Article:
A jury trial was held on January 28-February 1, 2008, before the Honorable R. Knox McMahon, South Carolina Circuit Court Judge, on both charges. Petitioner was convicted by the jury of each of the charged offenses. Judge McMahon sentenced Petitioner to life imprisonment without parole for each of the murder convictions and a five-year sentence on the weapon charge.

         Direct Appeal

         A timely Notice of Appeal was served on behalf of Petitioner. On appeal, Petitioner was represented by Deputy Chief Appellate Defender for Capital Appeals Robert M. Dudek. In the Final Brief filed June 23, 2009, Petitioner raised the following two issues:

1. Whether the trial court abused its discretion by refusing to excuse juror #72, ... where the juror revealed to the court that he was the supervisor of murder victim David Slice's brother-in-law since defense counsel told the judge he would have removed the juror with a preemptory challenge had he known he was a relative of the murder victim?
2. Whether the trial court erred by refusing to admit the testimony of witnesses Melton, McQuarley, Summers, Aycock, and Ballard about the victims being threatened over drug debts by another man within weeks of the murder, and also before that, since this evidence of third-party guilt was relevant, and appellant had the right to present a complete defense under Holmes v. South Carolina?

(Tr. 813-838). The State filed a Final Brief of Respondent on July 13, 2009. (Tr. 839-875).

         The South Carolina Court of Appeals affirmed Petitioner's convictions in a published opinion filed December 15, 2010. On December 30, 2010, Petitioner filed a Petition for Rehearing. The Court of Appeals filed an order denying the Petition for Rehearing on January 26, 2011.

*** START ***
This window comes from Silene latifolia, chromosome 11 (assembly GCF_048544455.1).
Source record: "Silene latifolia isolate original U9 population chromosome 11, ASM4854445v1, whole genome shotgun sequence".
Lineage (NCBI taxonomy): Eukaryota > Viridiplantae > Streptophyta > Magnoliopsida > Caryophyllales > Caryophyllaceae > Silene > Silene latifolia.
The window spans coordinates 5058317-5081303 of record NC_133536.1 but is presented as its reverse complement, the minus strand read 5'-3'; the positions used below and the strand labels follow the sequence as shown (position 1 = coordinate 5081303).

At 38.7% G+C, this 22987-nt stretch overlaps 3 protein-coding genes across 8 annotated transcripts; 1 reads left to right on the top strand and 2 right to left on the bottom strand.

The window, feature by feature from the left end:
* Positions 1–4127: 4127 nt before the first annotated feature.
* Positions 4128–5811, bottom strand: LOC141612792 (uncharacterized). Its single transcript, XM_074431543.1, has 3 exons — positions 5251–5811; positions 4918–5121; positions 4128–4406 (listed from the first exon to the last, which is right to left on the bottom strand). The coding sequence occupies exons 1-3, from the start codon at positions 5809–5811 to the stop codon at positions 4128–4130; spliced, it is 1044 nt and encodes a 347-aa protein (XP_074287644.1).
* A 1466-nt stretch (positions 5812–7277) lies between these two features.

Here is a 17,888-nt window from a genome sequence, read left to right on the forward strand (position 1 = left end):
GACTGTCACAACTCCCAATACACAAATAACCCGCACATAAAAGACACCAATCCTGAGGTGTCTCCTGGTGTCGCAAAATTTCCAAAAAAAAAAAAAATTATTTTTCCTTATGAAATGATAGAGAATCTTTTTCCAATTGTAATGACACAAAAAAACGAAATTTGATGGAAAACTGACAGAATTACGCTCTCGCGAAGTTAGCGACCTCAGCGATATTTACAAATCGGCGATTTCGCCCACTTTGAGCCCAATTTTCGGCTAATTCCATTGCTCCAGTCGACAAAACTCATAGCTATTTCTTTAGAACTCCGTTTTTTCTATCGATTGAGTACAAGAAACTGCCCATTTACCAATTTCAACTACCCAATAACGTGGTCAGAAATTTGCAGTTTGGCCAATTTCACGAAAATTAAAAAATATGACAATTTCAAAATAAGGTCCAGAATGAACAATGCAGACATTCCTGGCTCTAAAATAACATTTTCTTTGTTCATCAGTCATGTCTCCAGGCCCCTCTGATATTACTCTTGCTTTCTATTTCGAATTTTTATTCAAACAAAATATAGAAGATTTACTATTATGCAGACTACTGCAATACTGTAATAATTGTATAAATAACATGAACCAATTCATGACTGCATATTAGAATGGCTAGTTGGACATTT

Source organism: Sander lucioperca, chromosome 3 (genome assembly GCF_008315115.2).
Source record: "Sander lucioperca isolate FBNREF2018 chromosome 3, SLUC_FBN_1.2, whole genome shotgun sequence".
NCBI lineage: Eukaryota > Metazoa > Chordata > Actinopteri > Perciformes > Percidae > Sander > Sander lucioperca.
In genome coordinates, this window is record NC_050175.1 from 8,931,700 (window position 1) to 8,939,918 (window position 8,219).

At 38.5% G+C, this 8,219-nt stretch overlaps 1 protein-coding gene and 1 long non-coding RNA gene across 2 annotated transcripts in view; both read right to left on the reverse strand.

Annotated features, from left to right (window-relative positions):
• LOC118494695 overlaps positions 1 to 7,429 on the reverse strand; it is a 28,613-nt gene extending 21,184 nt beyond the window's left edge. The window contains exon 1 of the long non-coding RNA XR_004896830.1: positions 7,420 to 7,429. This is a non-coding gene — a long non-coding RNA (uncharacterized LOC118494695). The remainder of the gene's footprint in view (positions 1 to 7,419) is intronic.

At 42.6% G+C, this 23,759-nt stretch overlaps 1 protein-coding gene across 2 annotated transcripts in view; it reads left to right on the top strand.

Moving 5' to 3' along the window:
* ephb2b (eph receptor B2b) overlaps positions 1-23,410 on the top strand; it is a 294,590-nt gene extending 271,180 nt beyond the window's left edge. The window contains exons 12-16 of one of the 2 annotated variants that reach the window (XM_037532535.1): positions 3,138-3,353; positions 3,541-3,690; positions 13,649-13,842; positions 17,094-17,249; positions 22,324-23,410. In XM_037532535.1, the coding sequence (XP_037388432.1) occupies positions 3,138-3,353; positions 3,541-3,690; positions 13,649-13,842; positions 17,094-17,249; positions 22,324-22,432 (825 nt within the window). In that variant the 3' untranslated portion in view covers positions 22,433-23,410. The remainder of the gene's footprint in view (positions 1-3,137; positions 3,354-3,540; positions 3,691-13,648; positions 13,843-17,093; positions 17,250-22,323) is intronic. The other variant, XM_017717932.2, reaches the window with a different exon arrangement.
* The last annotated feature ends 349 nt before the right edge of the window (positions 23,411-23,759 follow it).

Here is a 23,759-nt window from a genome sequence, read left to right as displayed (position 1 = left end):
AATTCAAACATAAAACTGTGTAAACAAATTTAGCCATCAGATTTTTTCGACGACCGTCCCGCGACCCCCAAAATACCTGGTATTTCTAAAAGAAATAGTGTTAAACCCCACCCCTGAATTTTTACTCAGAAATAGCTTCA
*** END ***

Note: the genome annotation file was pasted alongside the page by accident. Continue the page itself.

Petitioner filed a Petition for Writ of Certiorari on April 29, 2011, raising the following issues to the South Carolina Supreme Court:

1. Whether the Court of Appeals erred by holding the failure of defense counsel to argue he believed the trial judge was mistaken in his belief that he had to take the jurors at their word when they claimed that they could be impartial was procedurally barred on appeal because counsel did not have a duty to argue with the trial court's ruling and the opinion of the Court of Appeals will invite disrespect for the mandate Rule 18(a), SCRCrimP?
2. Whether the Court of Appeals erred by not finding an abuse of discretion where the trial court refused to excuse juror #72, ... where the juror revealed to the court that he was the supervisor of murder victim David Slice's brother-in-law since defense counsel told the judge he would have removed the juror with a preemptory challenge had he known he was a relative of the murder victim?
3. Whether the Court of Appeals erred by not finding an abuse of discretion where the trial court refused to admit the testimony of witnesses Melton, McQuarley, Summers, Aycock, and Ballard about the victims being threatened over drug debts by another man within weeks of the murder, and also before that, since this evidence of third-party guilt was relevant, ...